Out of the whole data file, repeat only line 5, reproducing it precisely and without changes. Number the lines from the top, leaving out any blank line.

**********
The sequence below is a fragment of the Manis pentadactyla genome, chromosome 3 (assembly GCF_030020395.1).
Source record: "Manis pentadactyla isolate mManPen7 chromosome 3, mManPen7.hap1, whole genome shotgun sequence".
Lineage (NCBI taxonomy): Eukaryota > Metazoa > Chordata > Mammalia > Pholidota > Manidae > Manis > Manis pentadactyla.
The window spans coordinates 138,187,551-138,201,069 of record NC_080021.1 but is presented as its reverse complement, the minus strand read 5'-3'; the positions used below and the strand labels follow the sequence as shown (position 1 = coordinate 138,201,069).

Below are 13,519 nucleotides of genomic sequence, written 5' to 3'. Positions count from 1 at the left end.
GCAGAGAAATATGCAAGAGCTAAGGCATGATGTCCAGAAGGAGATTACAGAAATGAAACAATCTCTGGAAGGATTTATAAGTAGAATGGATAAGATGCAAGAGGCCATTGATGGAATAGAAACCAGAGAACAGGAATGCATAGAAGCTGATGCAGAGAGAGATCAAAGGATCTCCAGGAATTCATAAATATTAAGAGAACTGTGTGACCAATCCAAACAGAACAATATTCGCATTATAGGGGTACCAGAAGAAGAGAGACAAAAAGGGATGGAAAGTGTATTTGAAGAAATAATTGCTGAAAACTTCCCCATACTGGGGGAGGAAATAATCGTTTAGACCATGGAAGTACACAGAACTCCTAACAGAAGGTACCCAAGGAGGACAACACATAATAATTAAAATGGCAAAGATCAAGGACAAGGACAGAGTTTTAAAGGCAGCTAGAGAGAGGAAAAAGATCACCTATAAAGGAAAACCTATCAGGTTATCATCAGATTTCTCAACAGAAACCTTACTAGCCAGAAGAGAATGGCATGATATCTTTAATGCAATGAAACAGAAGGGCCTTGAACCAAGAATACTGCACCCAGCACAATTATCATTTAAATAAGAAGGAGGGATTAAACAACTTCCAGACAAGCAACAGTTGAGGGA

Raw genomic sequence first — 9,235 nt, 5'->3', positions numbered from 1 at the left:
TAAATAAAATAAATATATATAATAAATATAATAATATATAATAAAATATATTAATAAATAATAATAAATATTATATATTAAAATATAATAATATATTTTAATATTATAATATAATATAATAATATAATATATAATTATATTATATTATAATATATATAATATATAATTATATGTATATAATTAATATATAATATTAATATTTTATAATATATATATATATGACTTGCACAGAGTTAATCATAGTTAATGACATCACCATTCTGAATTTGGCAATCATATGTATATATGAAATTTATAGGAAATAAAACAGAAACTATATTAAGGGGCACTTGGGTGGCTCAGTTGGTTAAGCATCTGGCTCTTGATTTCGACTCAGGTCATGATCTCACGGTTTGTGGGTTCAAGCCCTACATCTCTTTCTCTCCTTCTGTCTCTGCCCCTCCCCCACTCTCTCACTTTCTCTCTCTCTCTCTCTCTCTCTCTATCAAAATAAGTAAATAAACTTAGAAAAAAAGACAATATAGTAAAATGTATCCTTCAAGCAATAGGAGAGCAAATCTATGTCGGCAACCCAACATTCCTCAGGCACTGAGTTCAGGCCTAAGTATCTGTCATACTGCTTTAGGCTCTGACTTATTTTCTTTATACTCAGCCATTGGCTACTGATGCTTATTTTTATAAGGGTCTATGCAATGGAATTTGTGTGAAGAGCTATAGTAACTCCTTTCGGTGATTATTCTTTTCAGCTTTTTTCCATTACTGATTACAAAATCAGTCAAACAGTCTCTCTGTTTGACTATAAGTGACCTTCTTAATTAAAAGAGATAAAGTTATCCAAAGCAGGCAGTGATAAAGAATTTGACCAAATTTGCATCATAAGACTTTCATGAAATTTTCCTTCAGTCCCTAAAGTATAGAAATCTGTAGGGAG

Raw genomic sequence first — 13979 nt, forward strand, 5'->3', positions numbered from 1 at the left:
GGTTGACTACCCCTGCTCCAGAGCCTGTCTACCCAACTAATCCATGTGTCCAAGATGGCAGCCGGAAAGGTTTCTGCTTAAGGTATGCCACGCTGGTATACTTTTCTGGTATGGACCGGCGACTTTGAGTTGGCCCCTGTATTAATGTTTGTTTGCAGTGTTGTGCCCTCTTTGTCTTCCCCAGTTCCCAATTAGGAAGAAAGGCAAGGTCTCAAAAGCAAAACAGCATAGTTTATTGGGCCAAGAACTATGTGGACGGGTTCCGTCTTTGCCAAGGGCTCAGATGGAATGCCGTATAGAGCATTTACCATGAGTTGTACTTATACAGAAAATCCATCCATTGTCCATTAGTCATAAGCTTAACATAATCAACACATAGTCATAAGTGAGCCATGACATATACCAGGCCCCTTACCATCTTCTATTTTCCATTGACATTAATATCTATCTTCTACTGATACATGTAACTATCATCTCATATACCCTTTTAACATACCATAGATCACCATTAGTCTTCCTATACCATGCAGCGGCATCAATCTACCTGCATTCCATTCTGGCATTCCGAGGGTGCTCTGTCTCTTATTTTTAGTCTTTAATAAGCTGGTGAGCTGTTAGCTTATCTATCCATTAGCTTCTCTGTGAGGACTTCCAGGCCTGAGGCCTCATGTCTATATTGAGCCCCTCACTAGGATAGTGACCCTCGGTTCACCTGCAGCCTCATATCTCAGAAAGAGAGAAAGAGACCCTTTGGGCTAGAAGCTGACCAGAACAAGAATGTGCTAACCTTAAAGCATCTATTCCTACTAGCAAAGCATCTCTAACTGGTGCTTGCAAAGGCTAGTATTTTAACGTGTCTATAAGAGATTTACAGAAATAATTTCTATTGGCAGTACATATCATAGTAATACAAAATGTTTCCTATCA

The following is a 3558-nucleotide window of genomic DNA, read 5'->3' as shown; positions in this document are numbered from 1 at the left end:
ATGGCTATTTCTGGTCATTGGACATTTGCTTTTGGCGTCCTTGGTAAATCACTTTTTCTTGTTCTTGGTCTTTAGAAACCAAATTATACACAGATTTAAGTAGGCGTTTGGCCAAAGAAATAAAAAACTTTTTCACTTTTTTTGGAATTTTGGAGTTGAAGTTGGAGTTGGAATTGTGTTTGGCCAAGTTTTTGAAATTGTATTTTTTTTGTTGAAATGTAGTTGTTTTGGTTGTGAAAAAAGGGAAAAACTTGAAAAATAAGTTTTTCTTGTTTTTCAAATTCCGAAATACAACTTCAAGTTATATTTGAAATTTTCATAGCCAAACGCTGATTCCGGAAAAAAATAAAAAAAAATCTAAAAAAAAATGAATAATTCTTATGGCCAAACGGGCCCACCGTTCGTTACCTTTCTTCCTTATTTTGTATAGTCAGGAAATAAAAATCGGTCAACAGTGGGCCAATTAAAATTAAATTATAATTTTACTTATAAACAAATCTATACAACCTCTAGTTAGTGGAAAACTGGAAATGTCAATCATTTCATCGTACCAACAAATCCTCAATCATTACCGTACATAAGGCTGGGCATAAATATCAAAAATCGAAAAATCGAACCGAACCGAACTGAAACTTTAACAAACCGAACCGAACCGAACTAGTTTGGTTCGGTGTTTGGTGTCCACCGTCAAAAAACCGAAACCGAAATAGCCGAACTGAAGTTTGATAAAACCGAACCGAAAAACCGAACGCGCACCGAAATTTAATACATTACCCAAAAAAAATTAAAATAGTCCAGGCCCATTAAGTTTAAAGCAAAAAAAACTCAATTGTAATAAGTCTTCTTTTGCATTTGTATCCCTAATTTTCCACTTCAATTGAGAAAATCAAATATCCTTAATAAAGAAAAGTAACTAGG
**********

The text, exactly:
Below are 13,519 nucleotides of genomic sequence, written 5' to 3'. Positions count from 1 at the left end.